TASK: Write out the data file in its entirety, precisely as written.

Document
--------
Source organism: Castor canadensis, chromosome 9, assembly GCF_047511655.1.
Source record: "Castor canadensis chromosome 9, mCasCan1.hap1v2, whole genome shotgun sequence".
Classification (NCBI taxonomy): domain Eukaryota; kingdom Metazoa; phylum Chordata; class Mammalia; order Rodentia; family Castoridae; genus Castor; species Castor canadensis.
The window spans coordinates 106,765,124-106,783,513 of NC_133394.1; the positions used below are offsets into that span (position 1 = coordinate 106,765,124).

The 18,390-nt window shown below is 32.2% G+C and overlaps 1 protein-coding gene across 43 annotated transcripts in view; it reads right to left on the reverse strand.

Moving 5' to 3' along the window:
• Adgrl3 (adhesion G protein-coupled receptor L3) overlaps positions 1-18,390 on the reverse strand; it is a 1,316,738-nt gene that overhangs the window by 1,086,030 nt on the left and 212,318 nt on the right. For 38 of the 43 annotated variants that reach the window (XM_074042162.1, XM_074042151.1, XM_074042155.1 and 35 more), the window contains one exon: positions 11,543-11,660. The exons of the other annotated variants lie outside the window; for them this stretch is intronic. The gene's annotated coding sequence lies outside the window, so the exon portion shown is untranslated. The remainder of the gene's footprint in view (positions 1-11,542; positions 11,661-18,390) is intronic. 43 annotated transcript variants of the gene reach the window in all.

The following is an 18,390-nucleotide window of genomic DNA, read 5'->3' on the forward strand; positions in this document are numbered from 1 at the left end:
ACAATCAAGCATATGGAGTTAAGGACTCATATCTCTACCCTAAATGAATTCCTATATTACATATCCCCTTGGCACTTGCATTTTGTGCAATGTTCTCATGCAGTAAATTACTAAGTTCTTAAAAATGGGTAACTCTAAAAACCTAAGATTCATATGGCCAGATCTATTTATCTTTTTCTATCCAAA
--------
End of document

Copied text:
Source organism: Castor canadensis, chromosome 9, assembly GCF_047511655.1.
Source record: "Castor canadensis chromosome 9, mCasCan1.hap1v2, whole genome shotgun sequence".
Classification (NCBI taxonomy): domain Eukaryota; kingdom Metazoa; phylum Chordata; class Mammalia; order Rodentia; family Castoridae; genus Castor; species Castor canadensis.
The window spans coordinates 106,765,124-106,783,513 of NC_133394.1; the positions used below are offsets into that span (position 1 = coordinate 106,765,124).

The 18,390-nt window shown below is 32.2% G+C and overlaps 1 protein-coding gene across 43 annotated transcripts in view; it reads right to left on the reverse strand.

Moving 5' to 3' along the window:
• Adgrl3 (adhesion G protein-coupled receptor L3) overlaps positions 1-18,390 on the reverse strand; it is a 1,316,738-nt gene that overhangs the window by 1,086,030 nt on the left and 212,318 nt on the right. For 38 of the 43 annotated variants that reach the window (XM_074042162.1, XM_074042151.1, XM_074042155.1 and 35 more), the window contains one exon: positions 11,543-11,660. The exons of the other annotated variants lie outside the window; for them this stretch is intronic. The gene's annotated coding sequence lies outside the window, so the exon portion shown is untranslated. The remainder of the gene's footprint in view (positions 1-11,542; positions 11,661-18,390) is intronic. 43 annotated transcript variants of the gene reach the window in all.

The following is an 18,390-nucleotide window of genomic DNA, read 5'->3' on the forward strand; positions in this document are numbered from 1 at the left end:
ACAATCAAGCATATGGAGTTAAGGACTCATATCTCTACCCTAAATGAATTCCTATATTACATATCCCCTTGGCACTTGCATTTTGTGCAATGTTCTCATGCAGTAAATTACTAAGTTCTTAAAAATGGGTAACTCTAAAAACCTAAGATTCATATGGCCAGATCTATTTATCTTTTTCTATCCAAA